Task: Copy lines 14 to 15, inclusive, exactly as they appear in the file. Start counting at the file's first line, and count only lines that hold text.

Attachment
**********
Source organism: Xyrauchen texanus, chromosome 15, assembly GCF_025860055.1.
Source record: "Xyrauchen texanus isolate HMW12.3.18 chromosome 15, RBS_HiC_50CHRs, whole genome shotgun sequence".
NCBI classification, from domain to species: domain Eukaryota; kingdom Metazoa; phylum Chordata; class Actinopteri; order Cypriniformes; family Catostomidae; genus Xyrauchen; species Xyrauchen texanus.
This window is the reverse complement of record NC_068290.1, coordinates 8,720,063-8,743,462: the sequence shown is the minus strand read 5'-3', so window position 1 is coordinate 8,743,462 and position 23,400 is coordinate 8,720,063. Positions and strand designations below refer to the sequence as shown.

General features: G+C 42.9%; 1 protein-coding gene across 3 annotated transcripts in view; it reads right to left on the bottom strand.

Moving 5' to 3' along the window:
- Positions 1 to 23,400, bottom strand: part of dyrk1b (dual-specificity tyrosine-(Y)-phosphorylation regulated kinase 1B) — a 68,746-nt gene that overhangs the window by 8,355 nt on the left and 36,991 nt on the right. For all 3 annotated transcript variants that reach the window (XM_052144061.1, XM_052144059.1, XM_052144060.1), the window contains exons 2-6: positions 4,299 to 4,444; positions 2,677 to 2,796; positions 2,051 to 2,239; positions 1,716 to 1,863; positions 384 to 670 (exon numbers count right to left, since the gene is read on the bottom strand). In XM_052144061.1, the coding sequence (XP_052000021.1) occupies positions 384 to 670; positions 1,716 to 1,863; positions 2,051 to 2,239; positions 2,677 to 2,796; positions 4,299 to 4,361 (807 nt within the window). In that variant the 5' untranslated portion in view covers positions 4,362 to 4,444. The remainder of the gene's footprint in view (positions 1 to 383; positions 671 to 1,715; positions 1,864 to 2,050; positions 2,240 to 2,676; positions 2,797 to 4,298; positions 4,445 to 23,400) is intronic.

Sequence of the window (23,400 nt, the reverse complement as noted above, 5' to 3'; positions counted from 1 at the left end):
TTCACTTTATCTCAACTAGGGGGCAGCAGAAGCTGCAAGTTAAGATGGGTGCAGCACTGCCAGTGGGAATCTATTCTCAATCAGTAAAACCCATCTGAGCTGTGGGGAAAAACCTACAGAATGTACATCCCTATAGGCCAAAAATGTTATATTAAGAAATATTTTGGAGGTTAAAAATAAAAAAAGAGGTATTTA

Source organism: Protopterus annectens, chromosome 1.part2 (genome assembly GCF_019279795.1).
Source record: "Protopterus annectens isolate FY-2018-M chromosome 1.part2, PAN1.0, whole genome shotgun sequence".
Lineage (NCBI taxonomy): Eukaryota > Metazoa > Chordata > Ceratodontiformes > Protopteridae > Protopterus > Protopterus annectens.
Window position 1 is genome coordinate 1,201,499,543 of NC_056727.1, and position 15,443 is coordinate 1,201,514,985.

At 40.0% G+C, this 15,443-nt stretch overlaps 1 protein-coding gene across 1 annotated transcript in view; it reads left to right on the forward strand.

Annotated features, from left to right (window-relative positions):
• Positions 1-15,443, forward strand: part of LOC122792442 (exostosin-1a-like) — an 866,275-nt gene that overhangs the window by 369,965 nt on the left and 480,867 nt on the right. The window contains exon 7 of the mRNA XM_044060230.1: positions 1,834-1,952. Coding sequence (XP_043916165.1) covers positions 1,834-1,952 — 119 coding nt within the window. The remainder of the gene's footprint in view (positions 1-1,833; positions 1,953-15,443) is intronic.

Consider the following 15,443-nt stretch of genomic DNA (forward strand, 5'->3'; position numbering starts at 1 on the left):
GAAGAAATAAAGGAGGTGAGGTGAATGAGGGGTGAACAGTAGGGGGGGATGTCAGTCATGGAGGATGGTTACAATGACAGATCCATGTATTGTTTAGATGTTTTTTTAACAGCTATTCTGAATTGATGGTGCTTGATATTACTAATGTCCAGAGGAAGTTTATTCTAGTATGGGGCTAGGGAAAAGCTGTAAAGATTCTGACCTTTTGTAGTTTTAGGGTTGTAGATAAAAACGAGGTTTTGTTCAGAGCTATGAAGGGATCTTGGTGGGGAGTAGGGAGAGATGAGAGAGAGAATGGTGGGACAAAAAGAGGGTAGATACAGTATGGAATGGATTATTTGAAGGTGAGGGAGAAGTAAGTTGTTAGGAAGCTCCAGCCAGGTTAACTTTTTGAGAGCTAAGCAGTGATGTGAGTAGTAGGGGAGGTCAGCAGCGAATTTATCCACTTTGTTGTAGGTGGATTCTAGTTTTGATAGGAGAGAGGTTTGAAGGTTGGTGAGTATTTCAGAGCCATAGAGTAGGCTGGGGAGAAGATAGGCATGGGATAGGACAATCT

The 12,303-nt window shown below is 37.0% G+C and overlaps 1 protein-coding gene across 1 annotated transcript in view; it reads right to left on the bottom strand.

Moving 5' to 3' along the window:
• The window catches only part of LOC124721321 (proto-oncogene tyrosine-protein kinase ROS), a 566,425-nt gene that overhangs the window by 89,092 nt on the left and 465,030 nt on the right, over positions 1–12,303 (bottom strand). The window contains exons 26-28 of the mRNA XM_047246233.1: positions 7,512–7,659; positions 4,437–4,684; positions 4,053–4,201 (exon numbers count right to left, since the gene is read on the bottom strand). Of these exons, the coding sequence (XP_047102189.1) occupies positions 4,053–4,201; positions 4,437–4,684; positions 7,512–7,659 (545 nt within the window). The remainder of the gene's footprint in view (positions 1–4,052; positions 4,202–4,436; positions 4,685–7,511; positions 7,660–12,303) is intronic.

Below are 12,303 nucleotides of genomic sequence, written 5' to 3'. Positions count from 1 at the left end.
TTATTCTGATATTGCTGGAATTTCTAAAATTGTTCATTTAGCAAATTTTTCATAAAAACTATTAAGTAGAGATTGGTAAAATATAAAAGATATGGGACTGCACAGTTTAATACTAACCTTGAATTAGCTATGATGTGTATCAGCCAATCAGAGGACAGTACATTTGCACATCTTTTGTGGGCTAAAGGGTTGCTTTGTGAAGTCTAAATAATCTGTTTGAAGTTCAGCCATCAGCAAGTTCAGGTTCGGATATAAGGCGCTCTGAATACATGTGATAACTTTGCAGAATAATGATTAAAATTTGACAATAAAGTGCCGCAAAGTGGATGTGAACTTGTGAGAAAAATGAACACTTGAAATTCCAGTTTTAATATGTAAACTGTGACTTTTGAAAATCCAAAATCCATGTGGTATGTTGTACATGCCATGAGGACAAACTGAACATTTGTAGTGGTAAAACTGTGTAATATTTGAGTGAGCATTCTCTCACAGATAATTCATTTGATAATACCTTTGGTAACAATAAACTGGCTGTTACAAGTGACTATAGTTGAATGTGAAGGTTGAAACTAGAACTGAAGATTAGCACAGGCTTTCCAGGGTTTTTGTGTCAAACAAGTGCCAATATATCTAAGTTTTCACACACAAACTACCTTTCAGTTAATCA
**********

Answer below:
At 40.0% G+C, this 15,443-nt stretch overlaps 1 protein-coding gene across 1 annotated transcript in view; it reads left to right on the forward strand.

Annotated features, from left to right (window-relative positions):